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The exoplanet in question is Proxima Centauri b. How might the mid-to-upper-level atmosphere of that planet be dangerously radioactive and full of airborne nuclear reagents, without it being the doings of an intelligent species?

Edit. I am aware that Proxima b is subject to extremely powerful solar winds from its host star, which makes it unlikely to have an atmosphere. However, if it were to have an atmosphere, is it possible that the gases that make up that atmosphere could react with the protons, electrons, alpha particles, etc. that it's being constantly bombarded with to undergo nuclear reactions as a result?

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    $\begingroup$ In two words? Um-possible. $\endgroup$ – Karl Nov 27 '19 at 22:13
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    $\begingroup$ What you are saying is (puns aside) pretty much outside our understanding of what's possible naturally. Could it be the case that an intelligent species might have done something which accidentally contaminated the system in this way? (BTW Proxima centuri b is pretty much guaranteed to not have any atmosphere whatever). $\endgroup$ – BLT-Bub Nov 27 '19 at 23:02
  • $\begingroup$ Ionosphere? Air there is constantly bombarded by xray solar radiation. $\endgroup$ – user6760 Nov 28 '19 at 0:10
  • $\begingroup$ @user6760 its not radioactive though, and you'd get more radiation exposure as you left the atmosphere. $\endgroup$ – Starfish Prime Nov 28 '19 at 9:17
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Your planet is kicking out huge quantities of radon gas.

https://en.wikipedia.org/wiki/Radon

Radon is a chemical element with the symbol Rn and atomic number 86. It is a radioactive, colorless, odorless, tasteless noble gas. It occurs naturally in minute quantities as an intermediate step in the normal radioactive decay chains through which thorium and uranium slowly decay into lead and various other short-lived radioactive elements; radon itself is the immediate decay product of radium.

Radon can be problematic here on earth, even with the very low qualities of thorium and uranium in the crust. On a planet with much more of these heavy elements in the crust there would a lot more radon generated. It is heavy and so it will not be lost. As on Earth it will preferentially accumulate in low areas because it is heavy, but wind could carry it upward.


Airborne particulate heavy metals.

Potential Human Health Effects of Uranium Mining, Processing, and Reclamation

Radon and its alpha-emitting radioactive decay products are generally the most important, but are not the only radionuclides of health concern associated with uranium mining and processing. Workers are also at risk from exposure to other radionuclides, including uranium itself, which undergo radioactive decay by alpha, beta, or gamma emission. In particular, radium-226 and its decay products (e.g., bismuth-214 and lead-214) present alpha and gamma radiation hazards to uranium miners and processors. Radiation exposures to the general population resulting from off-site releases of radionuclides (e.g., airborne radon decay products, airborne thorium-230 (230Th) or radium-226 (226Ra) particles, 226Ra in water supplies) present some risk...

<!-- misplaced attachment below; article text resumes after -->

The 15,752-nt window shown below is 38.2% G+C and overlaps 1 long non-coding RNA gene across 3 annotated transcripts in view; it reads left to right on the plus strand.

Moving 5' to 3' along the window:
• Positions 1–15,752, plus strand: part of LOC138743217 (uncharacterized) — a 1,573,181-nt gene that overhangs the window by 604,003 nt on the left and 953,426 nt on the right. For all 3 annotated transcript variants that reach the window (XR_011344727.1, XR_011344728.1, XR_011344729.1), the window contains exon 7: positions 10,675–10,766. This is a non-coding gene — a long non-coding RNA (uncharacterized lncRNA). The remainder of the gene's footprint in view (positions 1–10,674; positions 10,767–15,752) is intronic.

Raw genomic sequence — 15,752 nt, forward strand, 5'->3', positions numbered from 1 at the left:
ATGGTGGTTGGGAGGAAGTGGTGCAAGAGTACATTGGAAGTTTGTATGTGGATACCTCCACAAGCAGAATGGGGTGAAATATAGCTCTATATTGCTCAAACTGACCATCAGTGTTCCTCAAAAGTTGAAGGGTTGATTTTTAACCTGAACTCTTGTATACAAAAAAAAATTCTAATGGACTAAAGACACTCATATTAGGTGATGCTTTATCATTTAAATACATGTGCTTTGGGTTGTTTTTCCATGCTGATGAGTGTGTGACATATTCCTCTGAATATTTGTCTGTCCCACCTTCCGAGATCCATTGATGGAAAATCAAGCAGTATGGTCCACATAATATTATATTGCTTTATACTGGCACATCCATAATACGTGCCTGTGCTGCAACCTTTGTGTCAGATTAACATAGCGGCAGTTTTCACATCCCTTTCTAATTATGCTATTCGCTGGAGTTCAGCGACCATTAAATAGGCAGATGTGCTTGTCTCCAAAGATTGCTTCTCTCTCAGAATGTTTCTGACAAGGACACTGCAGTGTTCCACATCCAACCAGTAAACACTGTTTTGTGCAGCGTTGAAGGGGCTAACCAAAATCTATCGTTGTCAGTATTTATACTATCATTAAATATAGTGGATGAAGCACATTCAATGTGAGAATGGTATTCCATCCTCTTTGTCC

If your world had enough uranium in the crust to make radon problematic, you could make volcanoes that spew uranium-containing ash high into the air. These particulates are long lived and can lodge in the lungs, and so are potentially more dangerous than radon. Volcanic ash particles can remain airbone for long periods and travel great distances. You could assert that the mid to upper atmosphere was contaminated by such particles.

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  • $\begingroup$ This was my first thought as well. On a youngish planet that had high concentration of heavy elements, you could have plenty of radon gas in the atmosphere. $\endgroup$ – abestrange Nov 28 '19 at 0:09
  • $\begingroup$ Ooh. I like this a lot. I might use it but I'll wait until if there are any other answers first. $\endgroup$ – ZarHakkar Nov 28 '19 at 0:45
  • $\begingroup$ Radon is dangerous to us because it can be concentrated in houses and other buildings where we spend extended periods of time and over the years it raises our risk of cancer. A planet with vast (read: unrealistic) quantities of thorium and uranium might be able to generate a lot of atmospheric radon, but even then you could trivially protect yourself with a mask and be fine unless you spent months breathing the atmosphere. I don't think that's quite the "dangerously radioactive" the OP was hoping for. $\endgroup$ – Starfish Prime Nov 28 '19 at 9:16
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Natural Nuclear Reactors

A planet with high concentrations of uranium or other suitable fissile materials could contain numerous natural fission reactors like the one in Oklo, Gambon.

Natural fission reactors

Perhaps these fission reactions happen when radioactive materials bubble up in lava flows and concentrate to the point where chain reactions kick off and they create radioactive waste. Then when the volcano erupts in full, the radioactive materials are blown into the stratosphere.

So, a highly volcanic world with large percentages of concentrated fissile material welling up from underground could be in a near constant state of having radioactive dust in the high stratosphere. Also, the presence of large quantities of radioactive material in the crust and mantle could be the reason why there is so much vulcanism, as the radioactive materials would add extra heat to the planet.

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